Category Archives: Technology
class Married_female_Software _Professional
class Female_Engaged_software _professional
class Indian_Newly_Married_software _professional
class Indian_husband_wife_software _professional
A Software Engineer, a Hardware Engineer and a Branch Manager were on their way to a meeting. They were driving down a steep mountain road when suddenly the brakes on their car failed. The car careened almost out of control down the road, bouncing off the crash barriers, until it miraculously ground to a halt scraping along the mountainside.
The car’s occupants, shaken but unhurt, now had a problem: they were stuck halfway down a mountain in a car with no brakes. What were they to do?
“I know,” said the Branch Manager, “Let’s have a meeting, propose a Vision, formulate a Mission Statement, define some Goals, and by a process of Continuous Improvement find a solution to the Critical Problems, and we can be on our way.
“No, no,” said the Hardware Engineer, “That will take far too long, and besides, that method has never worked before. I ‘ve got my Swiss Army knife with me, and in no time at all I can strip down the car’s braking system, isolate the fault, fix it, and we can be on our way.
“Well,” said the Software Engineer, “Before we do anything, I think we should push the car back up the road and see if it happens again”.
There was an engineer who had an exceptional gift for fixing all things mechanical. After serving his company loyally for over 30 years, he happily retired.
Several years later the company contacted him regarding a seemingly impossible problem they were having with one of their multi-million dollar machines. They had tried everything and everyone else to get the machine fixed, but to no avail.
In desperation, they called on the retired engineer who had solved so many of their problems in the past. The engineer reluctantly took the challenge. He spent a day studying the huge machine. At the end of the day, he marked a small “x” in chalk on a particular component of the machine and proudly stated, “This is where your problem is”.
The part was replaced and the machine worked perfectly again. The company received a bill for $50,000 from the engineer for his service. They demanded an itemized accounting of his charges.
The engineer responded briefly: One chalk mark $1, Knowing where to put it $49,999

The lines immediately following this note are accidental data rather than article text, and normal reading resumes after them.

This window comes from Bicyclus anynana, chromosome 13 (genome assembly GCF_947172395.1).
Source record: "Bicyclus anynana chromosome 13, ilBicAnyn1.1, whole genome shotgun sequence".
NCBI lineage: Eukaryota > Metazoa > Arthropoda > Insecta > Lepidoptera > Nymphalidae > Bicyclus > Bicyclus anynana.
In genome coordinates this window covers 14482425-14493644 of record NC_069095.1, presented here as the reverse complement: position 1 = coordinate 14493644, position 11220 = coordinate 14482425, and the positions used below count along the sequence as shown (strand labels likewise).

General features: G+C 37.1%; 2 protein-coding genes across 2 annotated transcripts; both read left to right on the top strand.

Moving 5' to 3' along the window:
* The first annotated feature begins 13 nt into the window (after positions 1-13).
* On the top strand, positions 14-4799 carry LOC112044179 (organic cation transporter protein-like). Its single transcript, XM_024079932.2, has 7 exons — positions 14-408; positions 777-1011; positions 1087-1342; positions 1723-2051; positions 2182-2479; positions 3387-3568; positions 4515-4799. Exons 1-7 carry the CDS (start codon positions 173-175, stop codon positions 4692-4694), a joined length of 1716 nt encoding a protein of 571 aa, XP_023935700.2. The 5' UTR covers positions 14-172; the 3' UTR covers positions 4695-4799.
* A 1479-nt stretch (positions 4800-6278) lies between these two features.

It was paid in full and the engineer retired again in peace.
At a recent software engineering course, the participants were given an awkward question to answer. “If you had just boarded an airliner and discovered that your team of programmers had been responsible for the flight control software, how many of you would disembark immediately?”
Among the ensuing forest of raised hands, only one man sat motionless. When asked what he would do, he replied that he would be quite content to stay on board.
“With my team’s software”, he said, “the plane was unlikely to even taxi as far as the runway, let alone take off”.
How many C++ programmers does it take to change a light bulb?
“You’re still thinking procedurally! A properly designed light bulb object would inherit a change method from a generic light bulb class!”.
Q: How many Microsoft support staff does it take to change a light bulb?
A: Four. One to ask “What is the registration number of the light bulb?”, one to ask “Have you tried rebooting it?”, another to ask “Have you tried reinstalling it?” and the last one to say “It must be your hardware because the light bulb in our office works fine…”
Teacher: If you spend all your time sitting round playing on the Internet, you’ll be fat and useless when you grow up.
Pupil: Wow! You must have spent hours surfing when you were a kid!
Q: How many programmers does it take to screw in a light bulb?
A: None, that’s a hardware problem.